The best time to see the diversity of wild flowers and invertebrates, such as butterflies, is from June to August, when Horsenden Hill is transformed into a landscape of colour. Small copper and common blue butterflies are often seen in the area by the series of steep steps leading down to the solitary oak tree, because their caterpillars like to feed on plants from the dock and pea family, which grow here in abundance. Dyer's greenweed also thrives here, although the plant is quite scarce in London. Its yellow extract was once used to dye cloth and was mixed with a blue extract from the woad plant to make a green dye.

Unlike most agricultural grasslands that have been fertilised and sprayed with herbicides, the grasslands here have simply been left to develop naturally, first by grazing and then by hay cutting. In this way, wild flowers have prospered.

The traditional methods of cultivating the land also extend to the woodland. A good example of this is the ancient Perivale Wood, which becomes a sea of bluebells in spring. As you walk along the canal beside the wood you may notice that some of the willows have been cut to a height of about 7ft (2m), or 'pollarded'. This management technique ensured that when new shoots grew they were out of reach of cattle. Now it provides a habitat for beetles and other insects. It makes a good nesting area and food supply for birds, too. Lichen is growing on some of the tree trunks, which is an indication of good air quality because the organism, a mix of algae and a fungus, can only grow successfully in clean air. Although rangers are sometimes accused of felling trees unnecessarily, it is an important part of woodland management since it means that trees do not have to fight for light. There remain many 'standards' in the woodland - oak trees that have been left to grow for more than 100 years. Another conservation technique carried out is the old craft of hedge laying. The slim trunks of the hedging trees are partly cut (but not severed), then bent over to allow new growth to appear from the stump. The extra sunlight allows flowers such as cow parsley and red campion to grow at ground level.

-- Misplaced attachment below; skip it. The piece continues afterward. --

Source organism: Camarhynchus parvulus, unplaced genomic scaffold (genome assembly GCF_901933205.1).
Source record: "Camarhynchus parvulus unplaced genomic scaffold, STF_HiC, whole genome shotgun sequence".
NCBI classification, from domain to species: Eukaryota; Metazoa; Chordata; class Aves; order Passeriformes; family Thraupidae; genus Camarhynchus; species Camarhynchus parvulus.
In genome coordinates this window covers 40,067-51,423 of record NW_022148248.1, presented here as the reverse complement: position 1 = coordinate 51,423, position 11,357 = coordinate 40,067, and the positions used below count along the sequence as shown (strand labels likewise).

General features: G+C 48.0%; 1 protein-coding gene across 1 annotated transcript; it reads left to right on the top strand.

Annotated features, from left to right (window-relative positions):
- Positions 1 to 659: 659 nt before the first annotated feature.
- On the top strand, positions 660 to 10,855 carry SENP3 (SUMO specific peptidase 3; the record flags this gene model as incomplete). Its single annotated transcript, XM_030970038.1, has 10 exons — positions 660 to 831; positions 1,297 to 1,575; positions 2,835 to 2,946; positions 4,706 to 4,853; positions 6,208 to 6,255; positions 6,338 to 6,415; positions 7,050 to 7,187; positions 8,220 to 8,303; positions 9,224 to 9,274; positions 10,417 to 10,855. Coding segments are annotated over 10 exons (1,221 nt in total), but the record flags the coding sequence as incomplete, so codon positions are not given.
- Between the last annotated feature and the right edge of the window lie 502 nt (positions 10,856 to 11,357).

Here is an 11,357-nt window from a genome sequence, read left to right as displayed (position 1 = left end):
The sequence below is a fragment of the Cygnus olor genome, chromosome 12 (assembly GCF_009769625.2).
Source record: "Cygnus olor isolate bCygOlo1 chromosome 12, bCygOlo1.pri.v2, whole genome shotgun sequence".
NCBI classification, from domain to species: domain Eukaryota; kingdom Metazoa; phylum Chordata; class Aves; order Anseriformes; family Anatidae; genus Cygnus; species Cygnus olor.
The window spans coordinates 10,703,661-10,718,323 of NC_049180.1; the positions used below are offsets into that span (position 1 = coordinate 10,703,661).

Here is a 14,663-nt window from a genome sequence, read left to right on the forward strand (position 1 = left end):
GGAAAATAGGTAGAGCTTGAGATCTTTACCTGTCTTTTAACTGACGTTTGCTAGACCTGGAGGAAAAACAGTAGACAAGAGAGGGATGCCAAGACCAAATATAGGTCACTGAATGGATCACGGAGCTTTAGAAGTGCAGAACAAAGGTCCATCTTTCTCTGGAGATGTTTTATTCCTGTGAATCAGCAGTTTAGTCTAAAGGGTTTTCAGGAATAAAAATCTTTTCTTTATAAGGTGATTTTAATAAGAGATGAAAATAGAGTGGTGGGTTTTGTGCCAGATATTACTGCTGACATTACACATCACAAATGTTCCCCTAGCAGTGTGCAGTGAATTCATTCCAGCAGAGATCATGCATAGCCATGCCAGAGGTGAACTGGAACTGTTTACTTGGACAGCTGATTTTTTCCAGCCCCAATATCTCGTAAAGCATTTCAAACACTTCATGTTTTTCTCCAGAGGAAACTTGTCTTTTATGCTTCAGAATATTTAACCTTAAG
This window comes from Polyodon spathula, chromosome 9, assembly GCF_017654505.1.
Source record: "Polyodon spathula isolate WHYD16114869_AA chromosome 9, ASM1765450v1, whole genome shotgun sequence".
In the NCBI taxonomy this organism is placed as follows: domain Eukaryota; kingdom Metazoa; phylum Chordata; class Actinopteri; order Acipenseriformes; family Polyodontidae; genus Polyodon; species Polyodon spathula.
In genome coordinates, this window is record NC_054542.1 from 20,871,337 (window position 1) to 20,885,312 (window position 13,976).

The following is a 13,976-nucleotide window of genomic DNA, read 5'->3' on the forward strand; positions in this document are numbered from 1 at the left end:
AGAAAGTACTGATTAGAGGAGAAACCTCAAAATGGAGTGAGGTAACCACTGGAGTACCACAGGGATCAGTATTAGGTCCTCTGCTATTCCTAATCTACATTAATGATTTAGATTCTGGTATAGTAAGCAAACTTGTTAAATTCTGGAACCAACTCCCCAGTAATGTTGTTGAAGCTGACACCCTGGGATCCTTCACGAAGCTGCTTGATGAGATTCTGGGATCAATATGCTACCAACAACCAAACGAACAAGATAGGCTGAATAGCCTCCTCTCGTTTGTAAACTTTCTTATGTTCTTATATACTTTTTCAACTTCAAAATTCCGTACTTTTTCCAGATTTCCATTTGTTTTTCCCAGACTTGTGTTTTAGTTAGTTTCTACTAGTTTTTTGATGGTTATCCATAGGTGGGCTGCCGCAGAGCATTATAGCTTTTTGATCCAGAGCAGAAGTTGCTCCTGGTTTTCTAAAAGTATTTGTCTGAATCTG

Where to eat and drink

The Ballot Box pub takes its name from a hotel that once stood 300yds (274m) south of the present building. This was where boatmen in the 19th century voted after walking from the nearest canal, about 600yds (549m) away. Lunch is served all day and the pub has a family dining section and an indoor play area for children.

What to look for

If the weather is hot then you'll notice that the ground has wide shrinkage cracks, whereas after rain it becomes waterlogged and muddy. Blame this on the geology of Horsenden Hill and the thickness of London Clay here. The difficulty of working this soil was the main reason for the change in agricultural practices in the 19th century when wheat growing (to make flour) was largely replaced by hay production (to feed animals). Walk in this clinging mud on a rainy London day and you may feel some sympathy for the ploughman of old.

While you're there

Take a look at Paradise Fields, a newly developed area of agricultural land to the rear of the wooden bridge crossed after Point 6. There's a lake that attracts lapwings and swans. Other wildlife includes, snipe, linnet and goldfinches, and foxes. On the opposite side of the bridge, Canal Pond provides a wetland habitat for dragonflys. Common terns are often seen fishing near here and herons are regular visitors in winter.